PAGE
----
Portland charter reform rulings clash
Is the proposed measure to reform Portland's form of government legal? Two city opinions issued over the past two years seem to disagree.
A measure to change Portland's form of government has been referred to the Nov. 8 general election ballot. It would increase the size of the council from four to 12, elect members in four new geographic districts by choice-ranked voting, and give the mayor authority over all city bureaus with the help of a professional manager.
The City Council will hold a hearing on the measure proposed by the Portland Charter Commissioner at 2 p.m. Wednesday, June 29.
In the earlier determination, the auditor's office rejected a proposed initiative petition with many of the same features because it violated the Oregon Constitution's prohibition against multiple subjects.
"2020-PDX01 does but comply with the single-subject analytical framework because it seeks to amend multiple provisions of the City Charter, and not all of the amendment are connected by a single unifying purpose. For example, the operations of City Council is not logically connected to changing the voting system for all elected City officials," read the Portland City Auditor's determination of Dec. 16, 2020.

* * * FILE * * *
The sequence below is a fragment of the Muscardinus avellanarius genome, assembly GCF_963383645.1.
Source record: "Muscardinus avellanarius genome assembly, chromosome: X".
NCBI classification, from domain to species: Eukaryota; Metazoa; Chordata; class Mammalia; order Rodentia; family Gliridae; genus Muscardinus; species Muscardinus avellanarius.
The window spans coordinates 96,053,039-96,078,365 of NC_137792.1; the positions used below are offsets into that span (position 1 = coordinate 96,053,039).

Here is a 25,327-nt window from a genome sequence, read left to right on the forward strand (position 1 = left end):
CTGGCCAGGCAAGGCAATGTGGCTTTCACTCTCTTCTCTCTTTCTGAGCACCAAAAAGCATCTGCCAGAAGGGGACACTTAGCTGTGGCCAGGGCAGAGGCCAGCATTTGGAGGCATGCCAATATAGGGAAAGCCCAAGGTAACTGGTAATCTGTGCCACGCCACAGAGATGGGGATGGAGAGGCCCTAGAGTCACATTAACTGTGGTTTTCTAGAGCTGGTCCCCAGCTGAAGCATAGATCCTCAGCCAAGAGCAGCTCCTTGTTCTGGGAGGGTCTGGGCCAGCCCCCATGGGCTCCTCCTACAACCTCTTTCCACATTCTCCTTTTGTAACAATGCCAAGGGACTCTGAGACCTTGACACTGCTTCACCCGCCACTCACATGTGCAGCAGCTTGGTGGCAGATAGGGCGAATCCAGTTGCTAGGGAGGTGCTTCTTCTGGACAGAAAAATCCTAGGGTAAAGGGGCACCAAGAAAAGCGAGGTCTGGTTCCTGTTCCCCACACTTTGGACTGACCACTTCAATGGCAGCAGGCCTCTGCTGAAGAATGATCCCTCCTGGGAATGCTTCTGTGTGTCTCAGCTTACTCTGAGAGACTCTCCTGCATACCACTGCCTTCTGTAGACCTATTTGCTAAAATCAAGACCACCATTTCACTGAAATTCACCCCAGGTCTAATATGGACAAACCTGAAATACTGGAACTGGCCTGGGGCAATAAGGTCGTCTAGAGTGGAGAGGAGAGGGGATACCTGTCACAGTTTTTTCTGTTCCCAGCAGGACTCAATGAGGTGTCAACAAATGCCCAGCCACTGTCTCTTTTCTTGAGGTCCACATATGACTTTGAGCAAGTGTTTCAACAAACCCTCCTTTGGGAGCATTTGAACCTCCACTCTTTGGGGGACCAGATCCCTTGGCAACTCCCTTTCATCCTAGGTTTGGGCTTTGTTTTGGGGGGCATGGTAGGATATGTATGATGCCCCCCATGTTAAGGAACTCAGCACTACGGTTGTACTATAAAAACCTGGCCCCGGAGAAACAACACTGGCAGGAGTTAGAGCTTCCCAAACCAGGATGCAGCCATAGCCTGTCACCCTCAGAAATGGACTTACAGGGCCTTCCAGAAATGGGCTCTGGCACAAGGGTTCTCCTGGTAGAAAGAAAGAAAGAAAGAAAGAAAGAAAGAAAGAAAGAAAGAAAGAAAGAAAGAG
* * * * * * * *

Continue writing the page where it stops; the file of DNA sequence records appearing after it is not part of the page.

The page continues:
But a report from the commission seems to say that is not a problem.
"The City Attorney's Office informed the Charter Commission that, under current law, a single ballot measure is legally permissible and defensible as the reforms clearly fall under a unifying principle and are clearly and properly connected; therefore, it is up to the Commission to decide how to present its proposal to Portland voters," the commission wrote in a report that included a new opinion to be presented to the council on Wednesday.
The March 2 opinion argues that the constitutional requirement only applies to initiative petitions, not measures referred to the ballot by the City Council or Charter Commission. It admits the council has always adhered to the single-subject requirement to avoid legal challenges, however.
Anyone opposed to having all the changes in a single measure can challenge the ballot title as unconstitutional in Multnomah County Circuit Court after it is written.
A previous Portland Tribune story with additional links can be found here.
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